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FDA Finds Safety Signals For Updated COVID-19 Vaccines

FDA Finds Safety Signals For Updated COVID-19 Vaccines

Authored by Zachary Stieber via The Epoch Times (emphasis ours),

Updated COVID-19…

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FDA Finds Safety Signals For Updated COVID-19 Vaccines

Authored by Zachary Stieber via The Epoch Times (emphasis ours),

Updated COVID-19 vaccines may cause heart inflammation and severe allergic shock, according to a new study from the U.S. Food and Drug Administration (FDA).

The U.S. Food and Drug Administration (FDA) in White Oak, Md., on June 5, 2023. (Madalina Vasiliu/The Epoch Times)

Researchers with the FDA, the U.S. National Institutes of Health, and companies like CVS looked at health care databases to try to figure out if there were signs the Moderna and Pfizer bivalent COVID-19 vaccines might be linked to any health issues.

They found several safety signals. One signal was for myocarditis, a form of heart inflammation, and a related condition called pericarditis following Pfizer vaccination in adults aged 18 to 35. Another was for anaphylaxis, or severe allergic shock, following Moderna and Pfizer vaccination in people aged 18 to 64.

The signals were detected in a database from Carelon Research.

The incidence rate for anaphylaxis was 74.5 cases per 100,000 person-years following Pfizer vaccination and 109.4 cases per 100,000 person-years following Moderna vaccination.

Researchers arrived at an incidence rate of 131.4 cases of myocarditis/pericarditis per 100,000 person-years after a Pfizer shot.

No stratification was done by gender, despite myocarditis, according to many studies, disproportionately affecting males.

Person-years is a measure used in some studies. In this study, all time during post-vaccination periods of time known as risk intervals were included. The risk intervals were different depending on the health outcome. For anaphylaxis, the risk interval was 0 to 1 day; for myocarditis/pericarditis, it was 0 to 7 days or 0 to 21 days.

Additional issues were also identified in the four databases that were analyzed, but none rose to the level of a safety signal, a set criteria that is an indication of a vaccine causing an issue.

The study analyzed data from people aged 6 months and older from August 2022 to July 2023. The bivalent shots were replaced soon after by updated vaccines because their effects, which already started low, were shown to wane in observational studies.

Researchers only included people who were continuously enrolled in an insurance plan and did not suffer health issues during a “clean interval,” or if the health outcome in question did not occur during a certain interval.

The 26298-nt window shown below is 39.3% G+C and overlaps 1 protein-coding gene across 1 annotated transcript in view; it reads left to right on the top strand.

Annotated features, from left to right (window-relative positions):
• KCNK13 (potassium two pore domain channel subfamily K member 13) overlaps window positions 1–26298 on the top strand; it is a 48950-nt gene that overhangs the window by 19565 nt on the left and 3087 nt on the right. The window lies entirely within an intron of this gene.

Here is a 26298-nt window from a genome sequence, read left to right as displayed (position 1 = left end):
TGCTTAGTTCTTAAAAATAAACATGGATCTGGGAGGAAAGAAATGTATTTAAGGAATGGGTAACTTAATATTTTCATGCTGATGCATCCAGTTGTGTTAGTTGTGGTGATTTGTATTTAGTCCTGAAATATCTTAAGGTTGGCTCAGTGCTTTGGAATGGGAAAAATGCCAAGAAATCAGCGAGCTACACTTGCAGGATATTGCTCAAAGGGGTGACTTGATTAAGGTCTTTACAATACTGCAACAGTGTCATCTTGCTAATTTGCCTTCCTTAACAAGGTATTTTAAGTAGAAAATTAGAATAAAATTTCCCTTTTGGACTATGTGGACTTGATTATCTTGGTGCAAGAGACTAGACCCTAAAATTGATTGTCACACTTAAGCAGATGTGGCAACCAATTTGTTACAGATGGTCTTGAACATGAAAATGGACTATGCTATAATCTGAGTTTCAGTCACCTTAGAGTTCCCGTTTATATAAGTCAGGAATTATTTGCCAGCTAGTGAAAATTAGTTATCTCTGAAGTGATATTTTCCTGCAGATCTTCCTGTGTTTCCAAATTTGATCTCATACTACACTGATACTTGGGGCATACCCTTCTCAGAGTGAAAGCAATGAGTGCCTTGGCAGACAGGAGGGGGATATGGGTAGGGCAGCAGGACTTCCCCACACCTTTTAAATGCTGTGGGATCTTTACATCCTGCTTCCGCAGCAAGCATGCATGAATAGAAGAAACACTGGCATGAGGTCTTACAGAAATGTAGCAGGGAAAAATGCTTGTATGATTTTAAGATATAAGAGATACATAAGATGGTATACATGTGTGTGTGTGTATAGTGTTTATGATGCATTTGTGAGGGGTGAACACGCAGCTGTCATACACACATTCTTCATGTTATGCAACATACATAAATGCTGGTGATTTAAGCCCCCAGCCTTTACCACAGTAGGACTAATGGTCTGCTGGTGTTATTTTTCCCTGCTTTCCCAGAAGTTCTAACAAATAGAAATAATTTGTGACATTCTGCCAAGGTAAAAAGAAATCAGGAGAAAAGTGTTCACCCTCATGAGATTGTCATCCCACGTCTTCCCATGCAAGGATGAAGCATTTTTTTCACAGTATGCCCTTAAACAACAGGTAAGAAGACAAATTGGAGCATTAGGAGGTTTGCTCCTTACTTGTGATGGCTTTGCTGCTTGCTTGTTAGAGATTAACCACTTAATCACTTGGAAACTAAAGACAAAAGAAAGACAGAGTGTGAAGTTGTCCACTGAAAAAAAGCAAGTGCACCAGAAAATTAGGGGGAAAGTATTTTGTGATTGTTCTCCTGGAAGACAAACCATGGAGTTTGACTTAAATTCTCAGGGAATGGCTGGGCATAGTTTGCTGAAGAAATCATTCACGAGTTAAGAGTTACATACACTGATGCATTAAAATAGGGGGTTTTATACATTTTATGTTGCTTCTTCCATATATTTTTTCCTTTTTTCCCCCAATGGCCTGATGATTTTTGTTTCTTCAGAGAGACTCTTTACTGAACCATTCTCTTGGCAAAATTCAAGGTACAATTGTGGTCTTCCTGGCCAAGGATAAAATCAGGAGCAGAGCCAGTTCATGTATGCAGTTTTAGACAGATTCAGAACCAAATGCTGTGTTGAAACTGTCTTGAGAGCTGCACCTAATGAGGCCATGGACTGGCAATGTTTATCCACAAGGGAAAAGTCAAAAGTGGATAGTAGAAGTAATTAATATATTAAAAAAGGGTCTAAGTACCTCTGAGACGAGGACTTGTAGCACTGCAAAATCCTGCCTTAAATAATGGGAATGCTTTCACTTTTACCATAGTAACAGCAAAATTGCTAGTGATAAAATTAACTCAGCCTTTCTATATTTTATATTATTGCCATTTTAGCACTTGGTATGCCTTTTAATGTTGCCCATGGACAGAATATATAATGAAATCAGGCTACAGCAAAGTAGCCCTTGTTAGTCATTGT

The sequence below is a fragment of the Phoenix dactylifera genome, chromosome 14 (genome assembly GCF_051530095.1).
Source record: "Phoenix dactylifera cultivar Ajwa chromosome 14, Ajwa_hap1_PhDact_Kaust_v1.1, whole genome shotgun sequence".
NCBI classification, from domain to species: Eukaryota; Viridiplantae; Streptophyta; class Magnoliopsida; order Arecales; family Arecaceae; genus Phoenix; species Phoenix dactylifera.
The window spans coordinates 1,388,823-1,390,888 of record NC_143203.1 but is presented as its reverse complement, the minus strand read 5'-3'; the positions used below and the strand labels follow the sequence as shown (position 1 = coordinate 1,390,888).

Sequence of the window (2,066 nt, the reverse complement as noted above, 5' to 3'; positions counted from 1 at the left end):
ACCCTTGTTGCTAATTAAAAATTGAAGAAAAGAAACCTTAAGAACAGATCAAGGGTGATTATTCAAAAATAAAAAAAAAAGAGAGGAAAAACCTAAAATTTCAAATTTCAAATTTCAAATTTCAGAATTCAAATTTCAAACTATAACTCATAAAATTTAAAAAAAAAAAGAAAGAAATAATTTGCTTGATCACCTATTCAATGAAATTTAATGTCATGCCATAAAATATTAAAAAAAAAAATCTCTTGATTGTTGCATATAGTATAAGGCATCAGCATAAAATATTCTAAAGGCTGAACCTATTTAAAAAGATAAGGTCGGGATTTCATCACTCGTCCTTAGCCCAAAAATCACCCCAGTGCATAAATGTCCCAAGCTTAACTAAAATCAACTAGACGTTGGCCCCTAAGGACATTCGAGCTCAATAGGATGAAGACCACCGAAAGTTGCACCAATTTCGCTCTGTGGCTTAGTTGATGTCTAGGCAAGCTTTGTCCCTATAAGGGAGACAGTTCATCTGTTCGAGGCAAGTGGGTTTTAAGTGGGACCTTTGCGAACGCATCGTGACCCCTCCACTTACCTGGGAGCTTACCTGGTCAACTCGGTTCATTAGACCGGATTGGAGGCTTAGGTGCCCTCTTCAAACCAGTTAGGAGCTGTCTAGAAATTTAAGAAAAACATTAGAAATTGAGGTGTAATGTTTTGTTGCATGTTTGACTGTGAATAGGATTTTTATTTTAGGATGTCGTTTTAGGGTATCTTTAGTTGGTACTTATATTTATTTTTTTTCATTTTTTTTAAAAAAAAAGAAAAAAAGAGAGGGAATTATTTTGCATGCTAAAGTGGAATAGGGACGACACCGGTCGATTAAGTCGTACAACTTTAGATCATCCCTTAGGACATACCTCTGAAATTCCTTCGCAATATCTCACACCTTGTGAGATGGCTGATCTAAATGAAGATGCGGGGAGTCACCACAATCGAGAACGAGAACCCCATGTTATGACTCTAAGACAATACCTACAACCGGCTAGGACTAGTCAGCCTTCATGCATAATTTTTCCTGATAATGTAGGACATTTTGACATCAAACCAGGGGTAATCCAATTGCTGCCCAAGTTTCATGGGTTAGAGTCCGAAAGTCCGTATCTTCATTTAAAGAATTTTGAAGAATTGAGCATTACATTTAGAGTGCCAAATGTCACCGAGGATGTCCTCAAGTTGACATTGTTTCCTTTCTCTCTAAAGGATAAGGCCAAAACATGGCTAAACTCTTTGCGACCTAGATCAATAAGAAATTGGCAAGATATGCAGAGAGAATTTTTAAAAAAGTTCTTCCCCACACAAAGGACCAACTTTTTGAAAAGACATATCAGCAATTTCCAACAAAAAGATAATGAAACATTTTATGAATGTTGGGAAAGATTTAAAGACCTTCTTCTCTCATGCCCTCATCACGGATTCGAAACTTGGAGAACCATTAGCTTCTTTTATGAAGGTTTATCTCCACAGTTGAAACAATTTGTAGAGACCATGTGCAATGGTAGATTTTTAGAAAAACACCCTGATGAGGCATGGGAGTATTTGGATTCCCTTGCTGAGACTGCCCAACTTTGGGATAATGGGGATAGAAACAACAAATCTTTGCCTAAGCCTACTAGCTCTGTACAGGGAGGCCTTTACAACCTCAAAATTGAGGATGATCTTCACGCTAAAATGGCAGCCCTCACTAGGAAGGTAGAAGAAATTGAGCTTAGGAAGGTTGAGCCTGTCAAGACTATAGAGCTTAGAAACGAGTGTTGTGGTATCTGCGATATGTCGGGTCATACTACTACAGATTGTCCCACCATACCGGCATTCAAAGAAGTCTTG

“References for the clean interval could not be located in the literature and are based on clinician input,” the authors said in a footnote.

Pfizer and Moderna, which make COVID-19 shots that utilize modified messenger RNA (mRNA), did not return inquiries.

FDA Response

Patricia Lloyd, an FDA researcher, and her co-authors said the study “supports the safety of these vaccines” and “supports the conclusion that the benefits of vaccination outweigh the risks.”

Asked for evidence to support those conclusions, Ms. Lloyd referred a request for comment to the FDA.

“With over a billion doses of the mRNA vaccines administered, available scientific evidence supports the conclusion that the vaccines are safe and effective. The FDA stands behind its findings of quality, safety, and efficacy for the mRNA vaccines. Additionally, it is simply a fact that millions of lives have been saved because of the COVID-19 mRNA vaccines, which most Americans undergoing vaccination have received,” an FDA spokesperson claimed.

The agency provided a single citation from the Commonwealth Fund, a foundation that used modeling to estimate that through November 2022, the vaccines prevented millions of deaths.

The study was published ahead of peer review on the medRxiv server.

Dr. Peter McCullough, a cardiologist and president of the McCullough Foundation, told The Epoch Times in an email that results from the paper show “cardiovascular and neurological safety events are numerous and unacceptable on a population basis.”

Dr. McCullough, who was not involved with the paper, noted that the study did not analyze COVID-19 vaccine effectiveness.

“The FDA’s conclusion on risk benefit is not valid and reflects agency bias in attempting to promote the unsafe, ineffective products,” he said. “Our regulatory agencies should not be promoting or advertising the products they are charged with regulating.”

The FDA clears vaccines. The agency in 2022 authorized and approved the bivalent vaccines despite there being no clinical trial data available.

Limitations of the new paper included the lack of medical record review. Many authors reported their employment for health care companies as conflicts of interest.

A previous study analyzing the health claims databases detected signals for seizures/convulsions among children aged 2 to 4 after Pfizer vaccination and children aged 2 to 5 following Moderna vaccination. That study analyzed the version of the vaccines that preceded the bivalent shots.

In another new study, co-authored by Dr. McCullough, researchers reported finding a spike in reports of myocarditis in the federally-run Vaccine Adverse Event Reporting System in 2021.

“We found the number of myocarditis reports in VAERS after COVID-19 vaccination in 2021 was 223 times higher than the average of all vaccines combined for the past 30 years,” the researchers said.

Applying causality principles, the researchers said that COVID-19 vaccination was “strongly associated with a serious adverse safety signal of myocarditis, particularly in children and young adults resulting in hospitalization and death.”

Federal officials have said that the COVID-19 vaccines cause myocarditis, pericarditis, and anaphylaxis, but that the vaccines also provide protection against infection and severe illness, tilting the risk-benefit balance in their favor. They have increasingly cited, in lieu of clinical trials, observational studies from the FDA and U.S. Centers for Disease Control and Prevention (CDC), some of which lack peer review.

Current U.S. recommendations are for essentially all Americans aged 6 months and older to get one of the newest COVID-19 vaccines, introduced in 2023. That contrasts with a number of other countries, such as the United Kingdom, which have stopped offering or no longer recommend COVID-19 vaccination for wide swaths of their populations.

Tyler Durden Wed, 01/31/2024 - 21:00